• Space and near space
  • Weapons of mass destruction (WMD) and the list goes on.

India has also been focusing on re-calibrating its defence capabilities and attempting to move away from import dependence despite the fact that it is the third largest importer of defence related equipment at the moment. Focus from ‘Make in India’ has also shifted to ‘Aatmanirbhar Bharat’ where an attempt is being made not only to make the country self reliant but export focus has also been given.

Government has put more than 200 items in the negative list which means that all these items will now only be purchased from indigenous sources. The list comprises even the complex systems, sensors, simulator, weapons and ammunition like helicopters, next generation corvettes, tank engines and Air Borne Early Warning and Control ( AWEC) systems and the list goes on.

This development definitely is positive as it not only recognises the potential of local defence industry but also invigorates impetus to domestic research and development by attracting fresh investment into technology and manufacturing capabilities while providing an excellent opportunity for ‘start ups’ as Micro, Small and Medium Enterprises (MSMEs)

Whatever be the effort, technology development and infusion will take time. Government has made special provisions for R&D in the current years budget besides facilitating an eco system which is favourable to achieve the intended aims of Aatmanirbhar Bharat. A critical technological gap still remains. If the areas of technological leap of China is critically analysed, it will be evident that we also need to do a lot. It will be desirable not only to identify the ‘technologies’ required for our defence forces but also transfer of ‘single pieces’ of the requisite equipment wherein manufacturers are willing to transfer the technology upto basic level and not only subsystem/system level and then partner in manufacturing in India with Indian partners. Appropriate teaming should also be facilitated institutionally.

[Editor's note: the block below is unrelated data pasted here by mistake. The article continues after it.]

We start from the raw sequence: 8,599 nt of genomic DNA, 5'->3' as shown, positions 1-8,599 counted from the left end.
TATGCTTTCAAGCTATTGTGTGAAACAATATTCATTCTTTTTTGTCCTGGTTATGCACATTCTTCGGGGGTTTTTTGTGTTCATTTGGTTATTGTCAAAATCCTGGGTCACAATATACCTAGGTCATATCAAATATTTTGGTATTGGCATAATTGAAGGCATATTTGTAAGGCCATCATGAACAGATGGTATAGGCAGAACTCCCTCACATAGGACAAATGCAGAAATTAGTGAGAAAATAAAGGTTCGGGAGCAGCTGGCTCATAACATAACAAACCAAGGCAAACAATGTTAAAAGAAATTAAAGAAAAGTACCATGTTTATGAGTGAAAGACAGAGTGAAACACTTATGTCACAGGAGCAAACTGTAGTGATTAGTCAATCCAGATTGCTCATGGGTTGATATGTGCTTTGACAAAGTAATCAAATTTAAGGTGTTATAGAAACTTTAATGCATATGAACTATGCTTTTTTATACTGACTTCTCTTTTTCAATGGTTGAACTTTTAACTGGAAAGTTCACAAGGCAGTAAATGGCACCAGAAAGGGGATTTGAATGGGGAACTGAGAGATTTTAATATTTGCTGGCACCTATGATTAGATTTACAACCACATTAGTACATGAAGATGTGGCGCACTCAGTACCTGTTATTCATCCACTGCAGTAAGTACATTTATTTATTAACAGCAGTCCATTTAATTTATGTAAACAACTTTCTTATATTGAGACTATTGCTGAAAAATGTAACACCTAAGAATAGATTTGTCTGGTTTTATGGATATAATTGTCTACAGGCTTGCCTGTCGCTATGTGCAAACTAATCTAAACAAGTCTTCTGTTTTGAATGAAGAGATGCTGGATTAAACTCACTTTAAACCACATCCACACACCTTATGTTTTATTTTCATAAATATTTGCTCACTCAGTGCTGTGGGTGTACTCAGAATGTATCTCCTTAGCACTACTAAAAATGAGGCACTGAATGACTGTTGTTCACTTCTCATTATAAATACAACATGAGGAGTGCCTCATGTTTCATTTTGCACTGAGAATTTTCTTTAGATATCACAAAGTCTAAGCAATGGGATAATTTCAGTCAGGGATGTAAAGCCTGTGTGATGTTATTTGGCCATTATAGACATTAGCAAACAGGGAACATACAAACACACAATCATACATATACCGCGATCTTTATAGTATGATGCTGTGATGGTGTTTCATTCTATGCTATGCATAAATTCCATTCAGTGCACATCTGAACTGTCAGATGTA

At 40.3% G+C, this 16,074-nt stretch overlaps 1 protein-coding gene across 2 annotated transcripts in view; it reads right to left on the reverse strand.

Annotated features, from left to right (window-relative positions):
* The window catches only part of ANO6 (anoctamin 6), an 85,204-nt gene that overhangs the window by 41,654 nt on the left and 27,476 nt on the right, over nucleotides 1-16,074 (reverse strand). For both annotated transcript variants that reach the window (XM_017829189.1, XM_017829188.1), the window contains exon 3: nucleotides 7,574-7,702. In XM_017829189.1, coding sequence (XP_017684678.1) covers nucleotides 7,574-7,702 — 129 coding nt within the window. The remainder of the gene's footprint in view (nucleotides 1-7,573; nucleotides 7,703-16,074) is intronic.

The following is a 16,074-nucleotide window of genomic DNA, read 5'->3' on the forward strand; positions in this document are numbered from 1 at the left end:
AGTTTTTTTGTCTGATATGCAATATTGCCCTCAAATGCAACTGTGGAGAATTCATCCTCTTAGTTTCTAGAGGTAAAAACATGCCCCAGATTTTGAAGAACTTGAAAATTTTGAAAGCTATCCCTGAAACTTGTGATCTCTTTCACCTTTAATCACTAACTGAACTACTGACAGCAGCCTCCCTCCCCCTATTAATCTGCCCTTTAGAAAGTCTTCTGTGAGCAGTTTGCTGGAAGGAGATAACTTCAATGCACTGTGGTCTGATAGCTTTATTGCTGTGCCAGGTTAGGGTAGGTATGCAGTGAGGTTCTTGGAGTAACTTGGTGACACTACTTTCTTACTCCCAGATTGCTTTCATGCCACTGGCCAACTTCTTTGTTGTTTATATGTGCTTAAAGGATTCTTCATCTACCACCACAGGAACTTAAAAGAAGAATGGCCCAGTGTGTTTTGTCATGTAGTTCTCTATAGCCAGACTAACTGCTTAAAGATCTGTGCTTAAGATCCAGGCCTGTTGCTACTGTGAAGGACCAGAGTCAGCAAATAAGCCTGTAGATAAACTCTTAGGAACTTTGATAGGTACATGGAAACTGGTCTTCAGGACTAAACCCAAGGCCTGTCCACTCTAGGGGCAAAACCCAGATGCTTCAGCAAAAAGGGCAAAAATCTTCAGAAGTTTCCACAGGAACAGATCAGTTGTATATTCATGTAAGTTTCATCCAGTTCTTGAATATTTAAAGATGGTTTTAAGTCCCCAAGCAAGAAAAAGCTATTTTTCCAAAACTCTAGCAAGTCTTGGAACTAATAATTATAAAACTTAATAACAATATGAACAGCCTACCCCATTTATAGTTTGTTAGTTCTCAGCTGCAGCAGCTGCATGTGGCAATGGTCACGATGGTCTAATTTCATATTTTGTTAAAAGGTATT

There are large No of technologies in the country and abroad which are suited for being leveraged for dual use in defence forces by forward integration or gap management mechanism. There is a need to quickly identify these so that technological gap can be covered much faster. While it is good that we develop all the technologies ourselves but that will definitely take lot of time, even so much that some of the items may not be available when defence forces need these for force projection or for national defence. Enhanced threshold of technological prowess is the critical need of the hour but it will require not only the honing of our indigenous skill resources but also quick adaptation from those who wish to share these with us and want to partner with us for India’s growth. A win-win model is always possible and as we develop our own capacities, the role of such partners can be marginalised. And to make it happen, we need to re-calibrate Aatmanirbhar Bharat initiative with special focus on technology innovation, adoption, integration and creating capacities better than any of our potential adversaries.

(Maj Gen Ashok Kumar, VSM (Retd) is a Kargil war veteran and defence analyst. He is visiting fellow of CLAWS and specialises on neighbouring countries with special focus on China. The views in the article are solely the author’s. He can be contacted at